Depending on the size and nature of the group, if more than one or two people want to step aside from a decision, the group should probably take another look at it. The facilitator might ask for a few minutes of silence to see if there is another decision or an amendment that should have been considered but has been overlooked, or something that would ease the situation.
Another possibility is to lay aside the issue for another time. Although this alternative may create some difficulties, the world will probably continue to turn with or without a decision being made right now. The need to make a decision promptly is often not as important as the need to ultimately come to unity around a decision that has been well-crafted, taking the time it needs to do it right.
A third possibility is that one or two people may stop the group from moving forward. At this time there are several key considerations. Most important, the group should see those who are withholding consensus as doing so out of their highest understanding and beliefs. Next, the individual(s) who are preventing the group from making the decision should also examine themselves closely to assure that they are not withholding consensus out of self-interest, bias, vengeance, or any other such feeling. A refusal to enter consensus should be based on a very strong belief that the decision is wrong--and that the dissenter(s) would be doing the group a great disservice by allowing the decision to go forward.
This is always one of those times when feelings can run high, and it's important for the group not to put pressure on those who differ. It's hard enough to feel that you are stopping the group from going forward, without feeling coerced to go against your examined reasons and deeply felt understandings.
Some groups operate under a modified consensus approach called "Consensus-Minus-One." What this means is that it takes more than one dissenting member to block consensus. One voice at odds with the rest is considered a workable way to go forward, but more than one is a sign that the decision should be re-thought. Consensus-Minus-One can be a reassuring arrangement for people who are new to the process of consensus decision-making, or in groups where members aren't well acquainted enough to have the level of trust needed to commit to achieving full consensus. In practice, many groups have found that Consensus-Minus-One serves as a safety valve that rarely gets used. If even one member has strong reservations about a decision, it's often enough to keep the group searching for a better answer.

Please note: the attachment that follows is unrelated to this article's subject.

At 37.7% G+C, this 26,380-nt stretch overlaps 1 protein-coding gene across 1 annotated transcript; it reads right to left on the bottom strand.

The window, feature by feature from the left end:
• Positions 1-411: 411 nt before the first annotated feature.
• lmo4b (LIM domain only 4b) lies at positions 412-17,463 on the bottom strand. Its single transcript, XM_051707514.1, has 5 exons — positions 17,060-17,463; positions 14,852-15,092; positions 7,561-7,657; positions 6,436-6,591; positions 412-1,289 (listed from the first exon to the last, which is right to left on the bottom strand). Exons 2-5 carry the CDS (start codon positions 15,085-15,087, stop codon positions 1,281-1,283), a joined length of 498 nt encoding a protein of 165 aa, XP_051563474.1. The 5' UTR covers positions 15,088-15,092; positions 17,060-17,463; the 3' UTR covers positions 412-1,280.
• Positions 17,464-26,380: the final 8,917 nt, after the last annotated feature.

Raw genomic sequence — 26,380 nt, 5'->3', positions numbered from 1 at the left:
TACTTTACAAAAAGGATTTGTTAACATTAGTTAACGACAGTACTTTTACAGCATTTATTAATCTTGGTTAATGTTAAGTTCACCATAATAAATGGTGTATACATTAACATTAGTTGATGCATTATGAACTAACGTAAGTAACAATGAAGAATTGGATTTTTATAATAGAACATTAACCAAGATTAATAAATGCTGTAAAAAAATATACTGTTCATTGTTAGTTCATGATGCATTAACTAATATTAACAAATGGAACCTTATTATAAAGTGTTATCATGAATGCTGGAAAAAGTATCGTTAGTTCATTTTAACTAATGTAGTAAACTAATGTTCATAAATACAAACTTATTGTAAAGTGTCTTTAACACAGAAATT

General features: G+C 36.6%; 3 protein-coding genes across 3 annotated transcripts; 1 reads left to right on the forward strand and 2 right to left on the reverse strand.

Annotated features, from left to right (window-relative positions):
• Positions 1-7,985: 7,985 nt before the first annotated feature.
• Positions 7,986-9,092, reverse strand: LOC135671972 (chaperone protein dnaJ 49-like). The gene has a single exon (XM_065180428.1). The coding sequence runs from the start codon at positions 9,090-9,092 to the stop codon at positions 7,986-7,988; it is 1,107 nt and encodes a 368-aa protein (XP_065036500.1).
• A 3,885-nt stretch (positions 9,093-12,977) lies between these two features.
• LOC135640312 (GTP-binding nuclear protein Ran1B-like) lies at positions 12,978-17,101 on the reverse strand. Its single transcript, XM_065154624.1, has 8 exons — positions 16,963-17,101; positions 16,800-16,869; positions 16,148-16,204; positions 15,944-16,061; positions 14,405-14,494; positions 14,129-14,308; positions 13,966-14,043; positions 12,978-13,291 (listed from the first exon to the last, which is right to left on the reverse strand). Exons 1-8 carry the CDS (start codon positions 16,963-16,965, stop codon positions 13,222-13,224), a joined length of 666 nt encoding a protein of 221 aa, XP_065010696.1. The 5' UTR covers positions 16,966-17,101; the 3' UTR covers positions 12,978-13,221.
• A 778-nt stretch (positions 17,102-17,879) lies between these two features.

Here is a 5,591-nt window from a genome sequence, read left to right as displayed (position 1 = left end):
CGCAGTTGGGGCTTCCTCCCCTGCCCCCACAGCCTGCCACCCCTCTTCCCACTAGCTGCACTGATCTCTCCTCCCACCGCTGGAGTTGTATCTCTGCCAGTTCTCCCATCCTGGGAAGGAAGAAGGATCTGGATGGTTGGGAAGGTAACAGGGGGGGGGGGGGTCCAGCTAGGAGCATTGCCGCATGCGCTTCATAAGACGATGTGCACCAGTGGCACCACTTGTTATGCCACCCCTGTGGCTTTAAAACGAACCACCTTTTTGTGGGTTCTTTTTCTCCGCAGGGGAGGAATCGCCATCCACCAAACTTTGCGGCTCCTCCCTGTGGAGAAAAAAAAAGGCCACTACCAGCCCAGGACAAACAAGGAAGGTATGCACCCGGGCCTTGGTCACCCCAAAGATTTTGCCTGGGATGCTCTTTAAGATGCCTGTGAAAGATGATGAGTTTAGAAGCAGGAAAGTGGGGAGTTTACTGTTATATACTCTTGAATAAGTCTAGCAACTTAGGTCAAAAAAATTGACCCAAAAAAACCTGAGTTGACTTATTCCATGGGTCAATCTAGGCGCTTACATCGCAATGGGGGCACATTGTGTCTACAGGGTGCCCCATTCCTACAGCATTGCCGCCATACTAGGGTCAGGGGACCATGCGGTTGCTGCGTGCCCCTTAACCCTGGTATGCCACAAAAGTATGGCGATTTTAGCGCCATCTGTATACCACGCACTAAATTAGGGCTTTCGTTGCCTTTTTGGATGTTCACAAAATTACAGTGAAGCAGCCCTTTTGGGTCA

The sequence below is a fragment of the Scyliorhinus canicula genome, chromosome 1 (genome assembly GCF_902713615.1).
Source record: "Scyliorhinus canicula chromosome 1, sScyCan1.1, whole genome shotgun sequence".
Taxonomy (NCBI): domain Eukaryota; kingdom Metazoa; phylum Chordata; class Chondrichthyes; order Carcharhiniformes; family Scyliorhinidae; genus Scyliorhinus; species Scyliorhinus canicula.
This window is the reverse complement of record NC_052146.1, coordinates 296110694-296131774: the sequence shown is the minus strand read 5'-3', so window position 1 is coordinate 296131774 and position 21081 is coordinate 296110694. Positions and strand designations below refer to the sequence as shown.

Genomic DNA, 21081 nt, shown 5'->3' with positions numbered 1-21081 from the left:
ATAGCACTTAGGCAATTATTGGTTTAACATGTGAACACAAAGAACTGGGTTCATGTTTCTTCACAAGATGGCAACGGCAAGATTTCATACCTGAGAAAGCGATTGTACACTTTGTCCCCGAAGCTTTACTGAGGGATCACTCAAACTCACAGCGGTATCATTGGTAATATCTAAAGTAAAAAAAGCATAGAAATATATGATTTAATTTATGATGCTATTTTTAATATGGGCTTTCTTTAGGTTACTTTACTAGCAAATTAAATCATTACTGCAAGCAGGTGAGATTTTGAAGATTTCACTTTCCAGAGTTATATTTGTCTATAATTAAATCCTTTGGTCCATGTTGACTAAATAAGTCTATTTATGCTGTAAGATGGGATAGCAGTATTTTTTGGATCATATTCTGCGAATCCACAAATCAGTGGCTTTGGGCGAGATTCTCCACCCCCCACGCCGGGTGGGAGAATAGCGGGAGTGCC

Some difficulties with consensus
- Achieving consensus can take considerably longer than a simple majority vote.
- People who don't actively try to find a decision that is acceptable to everyone (all-win) can dominate a group's discussion by trying to make everyone else go along with them (win-lose).
- A group can coerce or manipulate individuals into saying they accept a decision, even when they don't. That is groupthink, not true consensus.
Consensus and groupthink are different. Groupthink occurs when everyone expresses agreement with a decision, but some people are just going along because they feel obligated to reach an agreement and avoid conflict. Thus although there appears to be a consensus, some people have not resolved disagreements they consider important. In consensus, all agree with the decision and all important disagreements are resolved.
The time required to reach consensus can't usually be avoided. Instead, look at it as an investment in better decisions and a healthier, more egalitarian, more participatory organization.
The other pitfalls can best be dealt with through openness and continuous effort on everyone's part to do what is ethical and right for the group. A willingness to take risks and to give and receive honest feedback are key to developing the trust required to let the process work.
"Consensus Ingredients" by Caroline Estes, from In Context: A Quarterly Journal of Humane Sustainable Culture, Fall 1983
Group Leadership and Decision Making: Workbook by William Gellermann, 1981